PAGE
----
Housing Authority v. Cordova

Annotate this Case
[Appellate Department, Superior Court, Los Angeles.

Civ. A. No. 8550. Jan. 19, 1955.]

HOUSING AUTHORITY OF THE CITY OF LOS ANGELES, Respondent, v. JIM C. CORDOVA et al., Appellants.

COUNSEL

Wirin, Rissman & Okrand for Appellants.

James J. Arditto for Respondent.

OPINION

PATROSSO, J.

This case and three companion cases [Civ. A. Nos. 8551, 8552 and 8553] present the same questions, and this opinion is equally applicable to each.

The complaint is in the usual form of an action in unlawful detainer, alleging that defendants are the tenants of a unit in a housing development operated by the plaintiff under a month to month tenancy evidenced by a written agreement providing that it may be terminated by either party upon 10 days' written notice to the other; and that plaintiff elected to so terminate defendants' tenancy by giving the requisite notice, but that defendants have refused to surrender possession thereof and unlawfully continue to occupy the same. Defendants answered, admitting generally the allegations of the complaint except that they denied that their tenancy had been lawfully terminated, and alleging that such purported termination was unlawful and unauthorized in that the only reason therefor was defendants' refusal to sign a certificate that they were not members of any one of a list of numerous organizations described as those "designated by the Attorney General of the United States as within Executive Order No. 10450 (18 F.R. 2489)," and that eviction from the premises for the reason stated was in violation of their constitutional rights. Plaintiff thereupon moved the court for summary judgment upon the ground that the facts alleged did not constitute a defense. The motion was granted, and defendants appeal from the resulting judgment.

In support of the judgment plaintiff contends that the reason for its action in terminating defendants' tenancy is immaterial, the argument being that it, like a private proprietor, may terminate a monthly tenancy by giving the requisite notice with or without cause, and that the reason underlying its action in so doing may not be inquired into in a proceeding seeking to recover possession of the premises [130 Cal. App. 2d Supp. 885] following such termination. Defendants reply that plaintiff, as a public body, does not occupy the same status as a private proprietor, and that it may not terminate their tenancy if its action in so doing is arbitrary or in violation of their constitutional rights, as they allege to be the situation here. Plaintiff replies that, assuming its action in terminating defendants' tenancy was for the reason stated, it is not arbitrary nor is it violative of any of defendants' constitutional rights.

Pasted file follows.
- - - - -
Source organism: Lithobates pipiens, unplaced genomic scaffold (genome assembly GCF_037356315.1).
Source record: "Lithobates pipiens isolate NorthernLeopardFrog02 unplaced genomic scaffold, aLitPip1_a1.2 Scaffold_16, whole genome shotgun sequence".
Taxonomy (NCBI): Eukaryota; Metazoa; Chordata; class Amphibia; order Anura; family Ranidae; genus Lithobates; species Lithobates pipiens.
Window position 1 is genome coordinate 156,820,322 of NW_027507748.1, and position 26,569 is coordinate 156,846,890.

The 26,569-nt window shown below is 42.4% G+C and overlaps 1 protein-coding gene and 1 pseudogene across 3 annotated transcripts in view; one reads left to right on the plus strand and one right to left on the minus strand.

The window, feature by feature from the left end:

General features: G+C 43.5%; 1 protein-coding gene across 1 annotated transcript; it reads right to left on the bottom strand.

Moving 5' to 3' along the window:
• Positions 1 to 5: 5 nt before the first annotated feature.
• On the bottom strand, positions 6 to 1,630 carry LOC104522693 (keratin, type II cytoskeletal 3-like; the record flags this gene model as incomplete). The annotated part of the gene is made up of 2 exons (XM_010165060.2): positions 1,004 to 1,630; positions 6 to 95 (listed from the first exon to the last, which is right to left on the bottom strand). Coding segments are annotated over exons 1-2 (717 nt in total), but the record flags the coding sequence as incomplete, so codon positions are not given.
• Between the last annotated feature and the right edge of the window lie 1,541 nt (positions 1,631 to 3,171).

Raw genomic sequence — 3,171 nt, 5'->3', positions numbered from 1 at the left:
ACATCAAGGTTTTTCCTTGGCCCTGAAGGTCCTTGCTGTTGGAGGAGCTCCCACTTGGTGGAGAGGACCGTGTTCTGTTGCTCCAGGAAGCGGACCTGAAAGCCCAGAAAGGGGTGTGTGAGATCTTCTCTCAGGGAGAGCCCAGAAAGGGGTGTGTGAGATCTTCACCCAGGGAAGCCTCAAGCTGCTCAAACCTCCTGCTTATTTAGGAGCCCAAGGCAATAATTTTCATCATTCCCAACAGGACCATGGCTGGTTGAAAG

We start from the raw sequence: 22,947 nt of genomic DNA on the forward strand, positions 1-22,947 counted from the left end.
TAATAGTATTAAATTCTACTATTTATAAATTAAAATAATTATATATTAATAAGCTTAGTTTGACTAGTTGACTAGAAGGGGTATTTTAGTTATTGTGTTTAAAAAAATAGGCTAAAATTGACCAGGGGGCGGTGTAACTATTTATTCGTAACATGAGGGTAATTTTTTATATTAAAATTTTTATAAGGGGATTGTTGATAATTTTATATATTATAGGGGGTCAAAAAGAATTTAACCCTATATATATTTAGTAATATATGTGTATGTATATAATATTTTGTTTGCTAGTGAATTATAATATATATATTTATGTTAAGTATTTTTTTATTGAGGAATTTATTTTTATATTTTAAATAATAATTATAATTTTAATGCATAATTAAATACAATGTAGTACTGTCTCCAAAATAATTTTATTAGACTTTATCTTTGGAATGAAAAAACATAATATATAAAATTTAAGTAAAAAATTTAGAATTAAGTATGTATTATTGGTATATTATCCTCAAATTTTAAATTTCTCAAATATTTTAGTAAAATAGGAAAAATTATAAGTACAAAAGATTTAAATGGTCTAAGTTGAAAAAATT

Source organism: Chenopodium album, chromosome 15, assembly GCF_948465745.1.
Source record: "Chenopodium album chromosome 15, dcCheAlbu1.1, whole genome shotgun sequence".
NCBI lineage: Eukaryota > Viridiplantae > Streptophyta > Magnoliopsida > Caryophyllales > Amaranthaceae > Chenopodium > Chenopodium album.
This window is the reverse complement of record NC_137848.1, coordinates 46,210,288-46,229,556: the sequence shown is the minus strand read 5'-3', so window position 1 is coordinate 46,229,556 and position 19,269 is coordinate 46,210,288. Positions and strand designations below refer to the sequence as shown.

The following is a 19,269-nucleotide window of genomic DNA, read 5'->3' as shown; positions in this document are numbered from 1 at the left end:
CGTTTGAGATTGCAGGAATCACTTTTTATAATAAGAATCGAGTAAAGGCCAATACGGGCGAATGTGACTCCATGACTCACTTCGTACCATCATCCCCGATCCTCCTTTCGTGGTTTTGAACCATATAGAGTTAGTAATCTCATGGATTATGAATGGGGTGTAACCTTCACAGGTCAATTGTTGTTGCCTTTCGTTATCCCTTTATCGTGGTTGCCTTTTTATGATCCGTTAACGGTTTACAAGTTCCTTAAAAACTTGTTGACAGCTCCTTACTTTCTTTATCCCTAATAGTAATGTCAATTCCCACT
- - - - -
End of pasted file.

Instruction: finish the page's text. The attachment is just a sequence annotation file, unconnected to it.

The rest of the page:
In the present posture of the case, it must be taken as true that the sole and only reason for the termination of defendants' tenancy is the fact that they refused to execute the certificate previously referred to; and hence the question presented is whether, if this fact be established upon the trial, such proof would have constituted a good defense to the action.

[1] Plaintiff's argument that it may terminate the tenancy of those occupying its public housing projects with or without reason may readily be disposed of. We believe it fairly obvious that a public body, a housing authority as here, does not possess the same freedom of action as a private landlord, who is at liberty to select his tenants as he pleases, and in the absence of a letting for a prescribed term, may terminate their tenancy either without any reason or for any reason regardless how arbitrary or unreasonable it may be. Thus he may refuse either to rent to or permit the continued occupancy of his premises by persons of a particular race or religion or political affiliation. A housing authority, however, has no such freedom of action. (See Banks v. Housing Authority (1953), 120 Cal. App. 2d 1, 8 et seq. [260 P.2d 668].) And if it may not discriminate arbitrarily between persons and classes in leasing its premises, we see no reason why like considerations do not preclude arbitrary discrimination as between existing tenants in their right to continue such occupancy. (See Chicago Housing Authority v. Blackman (1954), 4 Ill. 2d 319 [122 N.E.2d 522].)

We pass, therefore, to the vital question as to whether plaintiff's action in undertaking to terminate defendants' right to continue the occupancy of the premises for the sole reason that they refused to execute the certificate previously referred to, may legally be sustained.